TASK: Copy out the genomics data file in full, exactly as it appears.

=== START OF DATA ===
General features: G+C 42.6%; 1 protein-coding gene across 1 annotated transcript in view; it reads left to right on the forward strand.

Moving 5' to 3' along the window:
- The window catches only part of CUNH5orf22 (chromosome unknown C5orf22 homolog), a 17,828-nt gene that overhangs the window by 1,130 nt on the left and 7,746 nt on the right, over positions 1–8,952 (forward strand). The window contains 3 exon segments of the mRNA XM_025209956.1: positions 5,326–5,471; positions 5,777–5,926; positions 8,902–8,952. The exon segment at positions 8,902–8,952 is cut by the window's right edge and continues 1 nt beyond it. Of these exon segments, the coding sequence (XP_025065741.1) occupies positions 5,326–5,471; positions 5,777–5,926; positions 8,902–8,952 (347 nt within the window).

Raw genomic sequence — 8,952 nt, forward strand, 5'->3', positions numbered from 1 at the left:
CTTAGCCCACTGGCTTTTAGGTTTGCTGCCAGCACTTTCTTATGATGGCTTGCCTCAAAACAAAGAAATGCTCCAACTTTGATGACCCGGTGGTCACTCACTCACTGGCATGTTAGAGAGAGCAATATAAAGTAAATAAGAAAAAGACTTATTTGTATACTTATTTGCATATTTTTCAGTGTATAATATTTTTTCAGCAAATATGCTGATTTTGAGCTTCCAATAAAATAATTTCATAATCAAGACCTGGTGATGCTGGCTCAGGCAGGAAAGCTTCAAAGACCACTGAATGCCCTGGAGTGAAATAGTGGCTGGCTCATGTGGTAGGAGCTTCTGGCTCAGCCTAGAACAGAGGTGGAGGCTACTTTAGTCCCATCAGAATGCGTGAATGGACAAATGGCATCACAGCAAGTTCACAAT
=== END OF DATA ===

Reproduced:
General features: G+C 42.6%; 1 protein-coding gene across 1 annotated transcript in view; it reads left to right on the forward strand.

Moving 5' to 3' along the window:
- The window catches only part of CUNH5orf22 (chromosome unknown C5orf22 homolog), a 17,828-nt gene that overhangs the window by 1,130 nt on the left and 7,746 nt on the right, over positions 1–8,952 (forward strand). The window contains 3 exon segments of the mRNA XM_025209956.1: positions 5,326–5,471; positions 5,777–5,926; positions 8,902–8,952. The exon segment at positions 8,902–8,952 is cut by the window's right edge and continues 1 nt beyond it. Of these exon segments, the coding sequence (XP_025065741.1) occupies positions 5,326–5,471; positions 5,777–5,926; positions 8,902–8,952 (347 nt within the window).

Raw genomic sequence — 8,952 nt, forward strand, 5'->3', positions numbered from 1 at the left:
CTTAGCCCACTGGCTTTTAGGTTTGCTGCCAGCACTTTCTTATGATGGCTTGCCTCAAAACAAAGAAATGCTCCAACTTTGATGACCCGGTGGTCACTCACTCACTGGCATGTTAGAGAGAGCAATATAAAGTAAATAAGAAAAAGACTTATTTGTATACTTATTTGCATATTTTTCAGTGTATAATATTTTTTCAGCAAATATGCTGATTTTGAGCTTCCAATAAAATAATTTCATAATCAAGACCTGGTGATGCTGGCTCAGGCAGGAAAGCTTCAAAGACCACTGAATGCCCTGGAGTGAAATAGTGGCTGGCTCATGTGGTAGGAGCTTCTGGCTCAGCCTAGAACAGAGGTGGAGGCTACTTTAGTCCCATCAGAATGCGTGAATGGACAAATGGCATCACAGCAAGTTCACAAT